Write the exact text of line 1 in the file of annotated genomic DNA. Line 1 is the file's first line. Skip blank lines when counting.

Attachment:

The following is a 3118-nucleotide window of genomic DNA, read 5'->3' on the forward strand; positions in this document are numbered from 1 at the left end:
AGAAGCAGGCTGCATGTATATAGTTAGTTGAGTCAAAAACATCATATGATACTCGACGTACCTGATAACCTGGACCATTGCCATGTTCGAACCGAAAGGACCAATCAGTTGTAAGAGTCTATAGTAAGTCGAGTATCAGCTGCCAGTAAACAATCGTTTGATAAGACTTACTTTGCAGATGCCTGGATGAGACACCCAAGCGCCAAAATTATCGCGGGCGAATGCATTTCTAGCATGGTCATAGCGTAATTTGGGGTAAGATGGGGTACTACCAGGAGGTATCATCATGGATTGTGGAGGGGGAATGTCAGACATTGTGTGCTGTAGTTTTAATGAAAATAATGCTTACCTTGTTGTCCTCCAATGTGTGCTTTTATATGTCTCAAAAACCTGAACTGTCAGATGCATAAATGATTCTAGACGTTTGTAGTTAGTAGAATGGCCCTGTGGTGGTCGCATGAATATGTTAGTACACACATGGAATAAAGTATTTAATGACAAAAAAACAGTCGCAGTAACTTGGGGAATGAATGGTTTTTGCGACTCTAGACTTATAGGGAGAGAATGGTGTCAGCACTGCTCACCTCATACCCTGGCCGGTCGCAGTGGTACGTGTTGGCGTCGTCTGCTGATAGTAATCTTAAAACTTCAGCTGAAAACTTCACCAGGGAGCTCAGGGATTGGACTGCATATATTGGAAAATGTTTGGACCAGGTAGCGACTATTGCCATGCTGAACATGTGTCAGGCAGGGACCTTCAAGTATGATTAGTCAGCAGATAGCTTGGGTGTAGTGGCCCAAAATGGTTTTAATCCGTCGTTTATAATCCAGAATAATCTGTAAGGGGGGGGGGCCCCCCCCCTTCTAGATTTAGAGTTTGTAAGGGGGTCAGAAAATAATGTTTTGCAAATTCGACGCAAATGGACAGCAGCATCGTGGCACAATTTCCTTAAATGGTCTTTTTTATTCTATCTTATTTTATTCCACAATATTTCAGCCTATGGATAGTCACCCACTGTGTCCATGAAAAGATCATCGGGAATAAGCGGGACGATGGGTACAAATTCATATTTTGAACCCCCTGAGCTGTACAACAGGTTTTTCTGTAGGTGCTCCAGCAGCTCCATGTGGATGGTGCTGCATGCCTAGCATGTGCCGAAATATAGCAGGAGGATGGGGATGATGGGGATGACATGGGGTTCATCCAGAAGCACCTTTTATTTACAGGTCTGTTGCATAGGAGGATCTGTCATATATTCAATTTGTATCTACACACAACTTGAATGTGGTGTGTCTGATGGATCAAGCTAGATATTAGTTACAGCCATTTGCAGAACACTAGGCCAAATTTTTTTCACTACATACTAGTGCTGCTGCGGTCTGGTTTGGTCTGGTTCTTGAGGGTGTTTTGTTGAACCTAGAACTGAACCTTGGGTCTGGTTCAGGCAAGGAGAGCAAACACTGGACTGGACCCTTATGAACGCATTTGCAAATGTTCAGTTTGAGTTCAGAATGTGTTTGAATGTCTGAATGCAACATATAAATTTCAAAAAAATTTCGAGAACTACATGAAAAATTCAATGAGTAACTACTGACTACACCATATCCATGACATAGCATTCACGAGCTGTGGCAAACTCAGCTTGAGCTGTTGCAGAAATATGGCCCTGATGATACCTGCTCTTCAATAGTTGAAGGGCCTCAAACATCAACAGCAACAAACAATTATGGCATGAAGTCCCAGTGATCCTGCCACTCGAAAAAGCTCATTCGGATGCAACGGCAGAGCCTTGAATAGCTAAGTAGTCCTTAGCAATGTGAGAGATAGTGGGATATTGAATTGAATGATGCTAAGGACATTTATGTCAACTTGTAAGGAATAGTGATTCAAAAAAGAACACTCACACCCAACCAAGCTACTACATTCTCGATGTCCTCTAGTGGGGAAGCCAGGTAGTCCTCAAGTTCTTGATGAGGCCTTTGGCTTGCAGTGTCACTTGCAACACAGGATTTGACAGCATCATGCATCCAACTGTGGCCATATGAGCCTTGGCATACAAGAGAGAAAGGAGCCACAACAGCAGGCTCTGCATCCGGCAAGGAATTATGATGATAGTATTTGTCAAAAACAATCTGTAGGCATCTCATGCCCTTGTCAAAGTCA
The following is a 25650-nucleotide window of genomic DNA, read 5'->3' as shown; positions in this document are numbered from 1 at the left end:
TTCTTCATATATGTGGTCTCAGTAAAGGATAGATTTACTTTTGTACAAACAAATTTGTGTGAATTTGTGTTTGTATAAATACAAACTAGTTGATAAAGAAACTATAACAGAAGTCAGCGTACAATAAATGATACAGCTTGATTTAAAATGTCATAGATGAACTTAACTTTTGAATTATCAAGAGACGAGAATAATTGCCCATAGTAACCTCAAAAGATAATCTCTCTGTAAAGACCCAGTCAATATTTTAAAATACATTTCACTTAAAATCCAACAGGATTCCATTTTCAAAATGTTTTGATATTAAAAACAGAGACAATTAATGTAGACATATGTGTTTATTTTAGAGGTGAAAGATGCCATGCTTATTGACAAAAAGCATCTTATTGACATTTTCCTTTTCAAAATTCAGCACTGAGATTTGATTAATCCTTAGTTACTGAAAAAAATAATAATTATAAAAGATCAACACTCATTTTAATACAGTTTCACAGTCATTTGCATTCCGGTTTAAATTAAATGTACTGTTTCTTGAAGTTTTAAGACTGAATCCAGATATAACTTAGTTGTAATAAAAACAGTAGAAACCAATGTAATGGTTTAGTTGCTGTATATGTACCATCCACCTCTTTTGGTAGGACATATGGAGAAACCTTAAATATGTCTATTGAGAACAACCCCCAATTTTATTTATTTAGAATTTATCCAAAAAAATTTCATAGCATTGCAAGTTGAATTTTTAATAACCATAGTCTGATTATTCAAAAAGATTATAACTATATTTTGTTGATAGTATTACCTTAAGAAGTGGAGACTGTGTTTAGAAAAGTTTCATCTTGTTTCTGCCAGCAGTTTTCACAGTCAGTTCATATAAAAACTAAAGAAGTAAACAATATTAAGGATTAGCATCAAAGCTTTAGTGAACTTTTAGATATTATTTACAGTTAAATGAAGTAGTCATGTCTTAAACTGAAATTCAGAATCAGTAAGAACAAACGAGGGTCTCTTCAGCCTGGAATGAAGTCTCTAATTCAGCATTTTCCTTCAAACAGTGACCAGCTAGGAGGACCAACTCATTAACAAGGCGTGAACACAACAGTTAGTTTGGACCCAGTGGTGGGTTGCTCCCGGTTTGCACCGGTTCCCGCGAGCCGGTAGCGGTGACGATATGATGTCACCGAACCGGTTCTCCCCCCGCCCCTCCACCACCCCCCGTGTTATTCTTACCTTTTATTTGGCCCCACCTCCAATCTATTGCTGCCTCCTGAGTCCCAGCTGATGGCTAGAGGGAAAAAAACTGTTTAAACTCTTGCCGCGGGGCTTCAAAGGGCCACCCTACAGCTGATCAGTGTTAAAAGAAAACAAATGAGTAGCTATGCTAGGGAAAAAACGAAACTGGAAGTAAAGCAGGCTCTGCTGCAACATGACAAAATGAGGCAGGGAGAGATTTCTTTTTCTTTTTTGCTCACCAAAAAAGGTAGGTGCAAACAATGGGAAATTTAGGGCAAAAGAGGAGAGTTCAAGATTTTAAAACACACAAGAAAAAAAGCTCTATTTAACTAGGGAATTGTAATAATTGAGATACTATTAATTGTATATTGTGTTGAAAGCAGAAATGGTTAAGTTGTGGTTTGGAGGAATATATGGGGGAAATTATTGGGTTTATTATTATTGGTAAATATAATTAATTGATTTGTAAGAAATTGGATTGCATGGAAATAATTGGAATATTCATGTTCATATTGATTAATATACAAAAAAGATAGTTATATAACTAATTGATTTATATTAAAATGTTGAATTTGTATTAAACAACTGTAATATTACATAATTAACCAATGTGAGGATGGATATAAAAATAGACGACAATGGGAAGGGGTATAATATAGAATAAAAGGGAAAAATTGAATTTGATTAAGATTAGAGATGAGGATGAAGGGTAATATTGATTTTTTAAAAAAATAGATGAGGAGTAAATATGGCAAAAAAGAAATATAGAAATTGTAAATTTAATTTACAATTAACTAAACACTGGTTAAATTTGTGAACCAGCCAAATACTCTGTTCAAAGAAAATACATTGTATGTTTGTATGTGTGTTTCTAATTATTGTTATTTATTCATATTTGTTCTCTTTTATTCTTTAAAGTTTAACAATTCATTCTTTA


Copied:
The following is a 3118-nucleotide window of genomic DNA, read 5'->3' on the forward strand; positions in this document are numbered from 1 at the left end: